I’ve talked on here before about online galleries, particularly the places that let you list a portfolio free of charge. I myself have had a resonable amount of traffic from some of these sites and the two that produce the best sales results to date have been Artmajeur.com and Boundless Gallery.
Boundless Gallery take a commission from each of your sales – 25%, whereas Artmajeur do not take a penny. I know who I would rather sell through but I find the exposure from both sites worth the trade off, each produce fairly good results for me in the major search engines.
There is however, another great place to show your paintings, photography, sculpture or whatever mediums you work with. That place is Flickr. If you have never heard of it before, please read on, because I think you will find participating in the program hugely beneficial.
First off, it is FREE to sign up with Flickr. Good enough incentive for you starving, poverty stricken art types? It should be, because Flickr is one of those places where the more you put in, the more you will get out of it. It is first and foremost an online photo album, and I discovered it more by accident than anything else. It has grown from being just a place where people store their digital pictures however.
There are hundreds of groups within Flickr, catering to a variety of subjects including art. Many of these art groups deal specifically with painting and drawing, and, as a member you can post messages and pictures of your work. This may not sound like much but, if you take an active part in the groups, posting your images and discussion threads, you will be able to network with other artists in similar fields to your own. It is a great place for critiques of your own work, a place to gain valuable insight into the art of others, and to make contacts which could be very beneficial. It is not unreasonable to expect that art buyers and collectors will also browse the group archives, so, if your work is out there, you may find new audiences and potential customers.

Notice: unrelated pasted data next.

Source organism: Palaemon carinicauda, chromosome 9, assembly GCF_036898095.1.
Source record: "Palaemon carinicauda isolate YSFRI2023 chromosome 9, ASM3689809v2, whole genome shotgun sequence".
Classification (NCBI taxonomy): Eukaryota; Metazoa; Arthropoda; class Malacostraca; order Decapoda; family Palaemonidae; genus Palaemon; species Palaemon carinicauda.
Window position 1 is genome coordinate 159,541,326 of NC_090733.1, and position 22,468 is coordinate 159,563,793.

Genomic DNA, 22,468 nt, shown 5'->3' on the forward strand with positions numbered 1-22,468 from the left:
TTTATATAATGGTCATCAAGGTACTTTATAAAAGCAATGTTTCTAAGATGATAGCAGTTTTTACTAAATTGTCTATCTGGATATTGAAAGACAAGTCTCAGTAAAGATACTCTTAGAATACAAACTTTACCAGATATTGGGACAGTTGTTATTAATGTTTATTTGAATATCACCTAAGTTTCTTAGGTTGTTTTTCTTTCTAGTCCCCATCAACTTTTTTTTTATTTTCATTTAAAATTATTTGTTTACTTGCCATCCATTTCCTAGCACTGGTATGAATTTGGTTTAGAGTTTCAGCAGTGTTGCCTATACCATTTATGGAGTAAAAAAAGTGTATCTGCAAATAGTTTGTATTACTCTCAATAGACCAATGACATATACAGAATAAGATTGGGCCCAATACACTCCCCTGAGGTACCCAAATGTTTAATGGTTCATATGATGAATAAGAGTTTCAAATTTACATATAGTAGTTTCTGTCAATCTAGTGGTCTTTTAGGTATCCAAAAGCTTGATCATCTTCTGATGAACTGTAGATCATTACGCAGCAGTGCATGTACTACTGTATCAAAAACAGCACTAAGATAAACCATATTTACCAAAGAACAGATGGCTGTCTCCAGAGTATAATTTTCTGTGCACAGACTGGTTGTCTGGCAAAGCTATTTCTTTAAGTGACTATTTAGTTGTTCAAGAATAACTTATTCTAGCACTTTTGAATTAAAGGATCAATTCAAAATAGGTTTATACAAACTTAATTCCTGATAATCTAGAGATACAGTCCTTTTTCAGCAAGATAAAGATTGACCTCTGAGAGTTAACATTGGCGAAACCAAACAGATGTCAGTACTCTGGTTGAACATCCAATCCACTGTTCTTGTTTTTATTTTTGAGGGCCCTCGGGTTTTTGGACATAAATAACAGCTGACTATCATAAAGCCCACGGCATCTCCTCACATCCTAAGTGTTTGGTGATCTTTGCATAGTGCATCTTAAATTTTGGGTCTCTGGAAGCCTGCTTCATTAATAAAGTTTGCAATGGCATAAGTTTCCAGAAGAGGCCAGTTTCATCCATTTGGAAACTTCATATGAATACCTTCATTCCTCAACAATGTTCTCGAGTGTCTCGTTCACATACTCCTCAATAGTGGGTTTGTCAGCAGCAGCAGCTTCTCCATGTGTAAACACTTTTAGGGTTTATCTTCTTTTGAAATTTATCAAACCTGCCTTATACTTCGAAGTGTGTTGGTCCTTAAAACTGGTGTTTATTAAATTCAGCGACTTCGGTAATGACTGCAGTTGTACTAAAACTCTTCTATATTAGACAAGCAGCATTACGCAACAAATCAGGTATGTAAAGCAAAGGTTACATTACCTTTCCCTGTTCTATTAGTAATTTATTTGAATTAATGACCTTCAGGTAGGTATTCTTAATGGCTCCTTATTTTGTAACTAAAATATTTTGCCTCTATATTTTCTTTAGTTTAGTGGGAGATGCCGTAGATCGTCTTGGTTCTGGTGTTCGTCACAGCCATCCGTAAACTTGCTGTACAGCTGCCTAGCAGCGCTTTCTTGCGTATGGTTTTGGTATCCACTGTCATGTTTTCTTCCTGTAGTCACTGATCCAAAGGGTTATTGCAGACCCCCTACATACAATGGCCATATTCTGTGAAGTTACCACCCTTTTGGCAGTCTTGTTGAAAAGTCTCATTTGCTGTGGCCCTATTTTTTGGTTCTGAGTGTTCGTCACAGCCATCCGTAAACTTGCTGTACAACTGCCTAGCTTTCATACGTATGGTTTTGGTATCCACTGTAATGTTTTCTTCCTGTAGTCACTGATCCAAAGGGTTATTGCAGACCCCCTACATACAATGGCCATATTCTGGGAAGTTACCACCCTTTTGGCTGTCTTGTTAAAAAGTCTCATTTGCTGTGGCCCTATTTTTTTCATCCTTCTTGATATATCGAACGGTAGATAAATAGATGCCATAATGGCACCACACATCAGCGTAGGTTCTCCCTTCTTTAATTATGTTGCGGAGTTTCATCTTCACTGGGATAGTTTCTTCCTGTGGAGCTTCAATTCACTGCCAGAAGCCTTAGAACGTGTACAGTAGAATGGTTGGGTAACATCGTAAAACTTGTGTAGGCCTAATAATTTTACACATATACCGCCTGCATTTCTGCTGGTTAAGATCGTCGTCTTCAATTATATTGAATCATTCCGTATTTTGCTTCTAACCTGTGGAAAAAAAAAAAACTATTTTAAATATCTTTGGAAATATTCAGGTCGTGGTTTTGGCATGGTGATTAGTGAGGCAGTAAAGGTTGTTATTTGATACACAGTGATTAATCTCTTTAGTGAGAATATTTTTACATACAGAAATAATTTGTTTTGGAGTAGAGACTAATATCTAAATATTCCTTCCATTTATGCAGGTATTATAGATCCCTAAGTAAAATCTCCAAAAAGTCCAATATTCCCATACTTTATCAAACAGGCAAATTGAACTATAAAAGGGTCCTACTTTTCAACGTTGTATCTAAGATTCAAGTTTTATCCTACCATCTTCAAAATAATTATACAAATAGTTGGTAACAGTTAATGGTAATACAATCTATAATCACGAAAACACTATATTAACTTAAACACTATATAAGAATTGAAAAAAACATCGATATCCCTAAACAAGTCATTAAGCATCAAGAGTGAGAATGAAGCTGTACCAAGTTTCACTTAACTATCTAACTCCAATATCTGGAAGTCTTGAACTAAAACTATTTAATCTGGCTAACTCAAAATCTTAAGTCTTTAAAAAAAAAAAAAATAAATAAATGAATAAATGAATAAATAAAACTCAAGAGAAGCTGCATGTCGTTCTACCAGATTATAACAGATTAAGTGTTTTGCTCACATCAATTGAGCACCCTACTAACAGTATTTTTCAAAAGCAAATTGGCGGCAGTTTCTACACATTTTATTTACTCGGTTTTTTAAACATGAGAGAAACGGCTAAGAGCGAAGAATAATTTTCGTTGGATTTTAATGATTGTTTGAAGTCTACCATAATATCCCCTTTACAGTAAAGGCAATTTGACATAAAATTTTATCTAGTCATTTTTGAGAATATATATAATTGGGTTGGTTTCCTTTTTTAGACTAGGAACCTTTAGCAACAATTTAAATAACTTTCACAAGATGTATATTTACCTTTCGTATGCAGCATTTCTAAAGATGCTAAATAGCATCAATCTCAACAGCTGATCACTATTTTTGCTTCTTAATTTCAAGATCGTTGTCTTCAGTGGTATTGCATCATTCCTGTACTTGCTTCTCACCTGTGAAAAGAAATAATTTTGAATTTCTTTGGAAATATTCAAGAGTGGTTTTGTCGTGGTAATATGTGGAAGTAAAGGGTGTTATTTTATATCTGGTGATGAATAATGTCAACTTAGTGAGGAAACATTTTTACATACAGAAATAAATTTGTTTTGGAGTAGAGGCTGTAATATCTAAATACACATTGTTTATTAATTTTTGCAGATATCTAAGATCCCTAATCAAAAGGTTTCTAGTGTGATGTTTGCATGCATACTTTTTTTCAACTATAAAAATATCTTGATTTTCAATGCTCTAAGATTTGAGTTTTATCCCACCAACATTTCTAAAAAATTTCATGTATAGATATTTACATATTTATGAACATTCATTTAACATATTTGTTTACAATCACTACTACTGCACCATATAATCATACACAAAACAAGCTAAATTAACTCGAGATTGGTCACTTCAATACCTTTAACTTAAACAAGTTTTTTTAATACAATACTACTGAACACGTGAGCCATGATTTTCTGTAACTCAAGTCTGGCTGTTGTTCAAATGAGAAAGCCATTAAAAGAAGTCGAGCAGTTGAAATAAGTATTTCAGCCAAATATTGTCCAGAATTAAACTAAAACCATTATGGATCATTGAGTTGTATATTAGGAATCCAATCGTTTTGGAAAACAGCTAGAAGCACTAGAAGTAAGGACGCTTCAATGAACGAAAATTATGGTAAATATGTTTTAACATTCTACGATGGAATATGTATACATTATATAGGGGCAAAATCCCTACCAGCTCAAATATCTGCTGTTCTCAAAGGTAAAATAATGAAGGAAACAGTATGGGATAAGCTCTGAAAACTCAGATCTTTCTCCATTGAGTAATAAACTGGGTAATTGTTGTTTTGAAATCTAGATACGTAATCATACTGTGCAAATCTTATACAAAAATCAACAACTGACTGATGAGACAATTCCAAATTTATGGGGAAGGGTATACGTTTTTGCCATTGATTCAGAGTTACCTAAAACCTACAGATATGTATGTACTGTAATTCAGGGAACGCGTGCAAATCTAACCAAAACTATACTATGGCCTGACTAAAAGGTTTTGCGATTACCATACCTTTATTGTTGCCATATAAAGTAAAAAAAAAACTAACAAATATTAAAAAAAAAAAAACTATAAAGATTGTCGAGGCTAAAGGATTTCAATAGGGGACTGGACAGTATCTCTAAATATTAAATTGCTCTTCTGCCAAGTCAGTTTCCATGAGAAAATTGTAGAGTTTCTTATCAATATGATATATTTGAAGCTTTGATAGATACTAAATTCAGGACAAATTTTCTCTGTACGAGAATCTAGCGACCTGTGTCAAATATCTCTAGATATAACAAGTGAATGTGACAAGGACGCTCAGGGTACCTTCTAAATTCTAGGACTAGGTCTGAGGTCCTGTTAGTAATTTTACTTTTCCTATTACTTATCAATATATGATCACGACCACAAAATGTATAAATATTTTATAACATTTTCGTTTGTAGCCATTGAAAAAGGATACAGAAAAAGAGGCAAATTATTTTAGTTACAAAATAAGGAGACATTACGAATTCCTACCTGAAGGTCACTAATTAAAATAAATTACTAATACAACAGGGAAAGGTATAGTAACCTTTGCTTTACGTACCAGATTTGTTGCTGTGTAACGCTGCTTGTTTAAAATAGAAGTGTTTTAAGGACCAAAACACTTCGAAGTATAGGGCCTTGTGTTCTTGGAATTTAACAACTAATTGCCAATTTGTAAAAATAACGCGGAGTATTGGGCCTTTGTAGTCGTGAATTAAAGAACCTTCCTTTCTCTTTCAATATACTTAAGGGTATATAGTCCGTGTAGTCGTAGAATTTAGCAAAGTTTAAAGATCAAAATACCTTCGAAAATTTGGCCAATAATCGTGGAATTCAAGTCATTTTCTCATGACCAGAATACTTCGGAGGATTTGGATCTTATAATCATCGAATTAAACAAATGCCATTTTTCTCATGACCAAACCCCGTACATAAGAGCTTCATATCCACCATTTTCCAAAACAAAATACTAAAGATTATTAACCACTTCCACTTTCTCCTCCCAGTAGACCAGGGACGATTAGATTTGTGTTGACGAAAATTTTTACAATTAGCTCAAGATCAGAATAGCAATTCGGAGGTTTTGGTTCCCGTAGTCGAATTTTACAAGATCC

Another useful spin off is, that when you post messages on Flickr, they will be indexed by the search engine spiders. Your photos can be tagged with as many keywords as you choose too, so it is another place for those busy little robots to find you.
I have discovered some very good paintings on the site, it’s one of those places where you start browsing and a few hours later, realize that you only went to have a “quick look” – it can be a very absorbing place. In short, what a great gallery for artists, and all free, gratis and for nothing!
Here is just one example of some of the really nice work I’ve discovered on Flickr recently, from Vancouver based artist Paul Sydney. Great paintings, thought provoking and original – thanks for sharing Paul!
Setting up a Flickr account is as simple as ABC. You don’t need any specialist knowledge at all. Sign up, upload your photos, browse around the groups, and see what goes on in this huge community. You can mark any photo on the site as a “favourite”, you can add other members as contacts, you can even subscribe to a feed (or many feeds as you choose) and be notified if the pictures in that person’s collection are updated. It is all part of the legend that is Yahoo, so go on, go and check it out for yourself.